At the far end of the pool, is a jacuzzi, a steam room and a sauna.
The sauna was pristine and heated throughout the day.
The steam room was lovely, but felt like it was lacking something. I think some eucalyptus pumped in to provide a soothing scent would really help here.
The outdoor pool is a similar size to the indoor pool, but is set on the terrace in front of the sea. In the summer, this would be a wonderful place to sit and relax, with sun lounger facing the ocean. The water in the outdoor pool is not heated so best reserved for warmer months.
This is an excellent spa and a wonderful addition to the hotel, ensuring you can relax in the water, whatever the weather. Use of the spa is free to residents and is open from 9am-8pm every day and until 10pm on Friday and Saturday.
The hotel has a small fitness room, open daily from 6am-10pm. Needless to say, I didn’t use it while I was there, but I understand that is mainly has cardio equipment. The photos below were taken from the hotel’s website.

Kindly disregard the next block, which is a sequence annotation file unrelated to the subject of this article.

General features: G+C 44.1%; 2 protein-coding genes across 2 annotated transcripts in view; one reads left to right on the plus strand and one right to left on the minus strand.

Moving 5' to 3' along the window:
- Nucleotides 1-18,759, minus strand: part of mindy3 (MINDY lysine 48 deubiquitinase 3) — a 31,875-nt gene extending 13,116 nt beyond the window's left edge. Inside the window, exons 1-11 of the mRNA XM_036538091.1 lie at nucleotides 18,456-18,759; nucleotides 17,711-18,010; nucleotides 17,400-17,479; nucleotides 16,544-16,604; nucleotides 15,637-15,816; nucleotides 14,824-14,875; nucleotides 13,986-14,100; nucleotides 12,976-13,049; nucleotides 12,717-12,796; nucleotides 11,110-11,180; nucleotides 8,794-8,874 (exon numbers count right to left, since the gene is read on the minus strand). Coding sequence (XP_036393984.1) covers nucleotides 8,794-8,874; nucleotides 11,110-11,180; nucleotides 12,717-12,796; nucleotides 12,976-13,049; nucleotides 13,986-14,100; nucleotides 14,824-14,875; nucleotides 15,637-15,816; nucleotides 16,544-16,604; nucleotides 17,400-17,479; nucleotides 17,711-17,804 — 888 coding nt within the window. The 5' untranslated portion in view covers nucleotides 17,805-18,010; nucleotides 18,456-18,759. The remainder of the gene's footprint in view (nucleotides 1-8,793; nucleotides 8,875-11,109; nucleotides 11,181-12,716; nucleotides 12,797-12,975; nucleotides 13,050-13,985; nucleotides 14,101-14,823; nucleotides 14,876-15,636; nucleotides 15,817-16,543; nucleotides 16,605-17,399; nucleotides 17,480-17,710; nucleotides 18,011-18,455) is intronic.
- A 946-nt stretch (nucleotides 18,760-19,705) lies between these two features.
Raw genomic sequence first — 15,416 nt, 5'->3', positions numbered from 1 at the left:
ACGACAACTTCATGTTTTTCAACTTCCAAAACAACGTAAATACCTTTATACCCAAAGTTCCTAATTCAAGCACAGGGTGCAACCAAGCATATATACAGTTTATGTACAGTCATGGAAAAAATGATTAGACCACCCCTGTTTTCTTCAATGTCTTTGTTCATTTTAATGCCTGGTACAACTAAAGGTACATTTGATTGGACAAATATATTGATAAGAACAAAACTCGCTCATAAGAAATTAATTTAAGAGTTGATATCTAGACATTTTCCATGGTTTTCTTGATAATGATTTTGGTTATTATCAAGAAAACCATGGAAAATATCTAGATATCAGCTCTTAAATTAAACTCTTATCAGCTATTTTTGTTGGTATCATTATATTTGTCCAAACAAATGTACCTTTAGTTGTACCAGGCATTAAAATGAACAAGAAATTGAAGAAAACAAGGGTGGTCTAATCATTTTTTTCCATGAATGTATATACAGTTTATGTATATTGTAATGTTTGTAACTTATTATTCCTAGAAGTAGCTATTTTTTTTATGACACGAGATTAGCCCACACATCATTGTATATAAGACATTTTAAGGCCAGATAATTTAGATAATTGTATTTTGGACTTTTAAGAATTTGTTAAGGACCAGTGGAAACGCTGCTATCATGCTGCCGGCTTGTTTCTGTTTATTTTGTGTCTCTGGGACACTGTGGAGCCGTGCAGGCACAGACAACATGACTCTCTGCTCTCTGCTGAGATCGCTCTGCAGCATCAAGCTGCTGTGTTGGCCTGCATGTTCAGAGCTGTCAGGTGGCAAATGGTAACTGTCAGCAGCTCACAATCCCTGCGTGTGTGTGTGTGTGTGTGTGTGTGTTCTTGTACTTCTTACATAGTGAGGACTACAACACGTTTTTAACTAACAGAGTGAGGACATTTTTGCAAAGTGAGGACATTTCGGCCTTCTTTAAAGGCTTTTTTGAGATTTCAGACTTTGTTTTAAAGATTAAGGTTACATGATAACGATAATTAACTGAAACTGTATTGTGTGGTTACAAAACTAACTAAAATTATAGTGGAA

Outside of the hotel, within the grounds, there are a number of relaxation areas for guests to enjoy. On the Sunday when we arrived there was a large group playing the classic French game, boules, in a pit beside the car park.
The lawn has tables and chairs and some hammocks to use, if you fancy just chilling in the garden.
The hotel also has a private beach on Sablettes Bay, one minute from the hotel, which is available during the months of July and August and can be used exclusively by hotel guests. Sun loungers are supplied.
This is a lovely hotel and a very welcome addition to the Hilton portfolio, which has sadly been lacking in the South of France for the past decade and beyond. It has a real, charming, French character and has been beautifully decorated, both in the rooms and in the hotel’s common areas. As part of the Curio Collection, it is very different from Hilton’s usual corporate style, with more of a boutique hotel feel to it. The sort of place you’d sneak off to for a romantic getaway, rather than a business meeting.
While Les Sablettes may not be the most exciting town on the Riviera, the hotel’s proximity to the sea, the surrounding beaches and the welcoming spa make it perfectly placed for anyone looking for a relaxing few days by the sea and it’s enviable location makes it ideal for those wishing to use it as a base for exploring the rest of the Cote d’Azure.